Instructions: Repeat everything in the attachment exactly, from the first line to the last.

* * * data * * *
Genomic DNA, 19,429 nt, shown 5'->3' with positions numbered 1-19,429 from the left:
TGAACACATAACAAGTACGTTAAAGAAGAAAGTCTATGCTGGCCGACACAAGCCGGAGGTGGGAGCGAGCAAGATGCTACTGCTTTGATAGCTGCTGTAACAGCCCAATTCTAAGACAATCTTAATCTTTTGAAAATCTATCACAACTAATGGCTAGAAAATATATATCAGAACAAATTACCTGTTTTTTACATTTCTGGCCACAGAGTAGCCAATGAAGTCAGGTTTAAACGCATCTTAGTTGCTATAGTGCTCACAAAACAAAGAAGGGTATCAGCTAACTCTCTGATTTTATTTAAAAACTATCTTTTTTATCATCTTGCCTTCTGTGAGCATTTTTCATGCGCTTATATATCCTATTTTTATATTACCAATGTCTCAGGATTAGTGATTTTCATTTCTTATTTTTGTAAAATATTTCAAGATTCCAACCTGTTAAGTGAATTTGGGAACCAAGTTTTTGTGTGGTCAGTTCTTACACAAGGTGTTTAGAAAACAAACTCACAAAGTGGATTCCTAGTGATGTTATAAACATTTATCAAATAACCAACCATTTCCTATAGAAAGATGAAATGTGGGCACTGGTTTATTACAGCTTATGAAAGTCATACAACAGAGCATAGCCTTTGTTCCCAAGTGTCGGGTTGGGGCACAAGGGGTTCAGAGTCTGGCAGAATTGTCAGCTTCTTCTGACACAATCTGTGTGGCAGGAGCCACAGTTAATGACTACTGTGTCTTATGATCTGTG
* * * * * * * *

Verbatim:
Genomic DNA, 19,429 nt, shown 5'->3' with positions numbered 1-19,429 from the left:
TGAACACATAACAAGTACGTTAAAGAAGAAAGTCTATGCTGGCCGACACAAGCCGGAGGTGGGAGCGAGCAAGATGCTACTGCTTTGATAGCTGCTGTAACAGCCCAATTCTAAGACAATCTTAATCTTTTGAAAATCTATCACAACTAATGGCTAGAAAATATATATCAGAACAAATTACCTGTTTTTTACATTTCTGGCCACAGAGTAGCCAATGAAGTCAGGTTTAAACGCATCTTAGTTGCTATAGTGCTCACAAAACAAAGAAGGGTATCAGCTAACTCTCTGATTTTATTTAAAAACTATCTTTTTTATCATCTTGCCTTCTGTGAGCATTTTTCATGCGCTTATATATCCTATTTTTATATTACCAATGTCTCAGGATTAGTGATTTTCATTTCTTATTTTTGTAAAATATTTCAAGATTCCAACCTGTTAAGTGAATTTGGGAACCAAGTTTTTGTGTGGTCAGTTCTTACACAAGGTGTTTAGAAAACAAACTCACAAAGTGGATTCCTAGTGATGTTATAAACATTTATCAAATAACCAACCATTTCCTATAGAAAGATGAAATGTGGGCACTGGTTTATTACAGCTTATGAAAGTCATACAACAGAGCATAGCCTTTGTTCCCAAGTGTCGGGTTGGGGCACAAGGGGTTCAGAGTCTGGCAGAATTGTCAGCTTCTTCTGACACAATCTGTGTGGCAGGAGCCACAGTTAATGACTACTGTGTCTTATGATCTGTG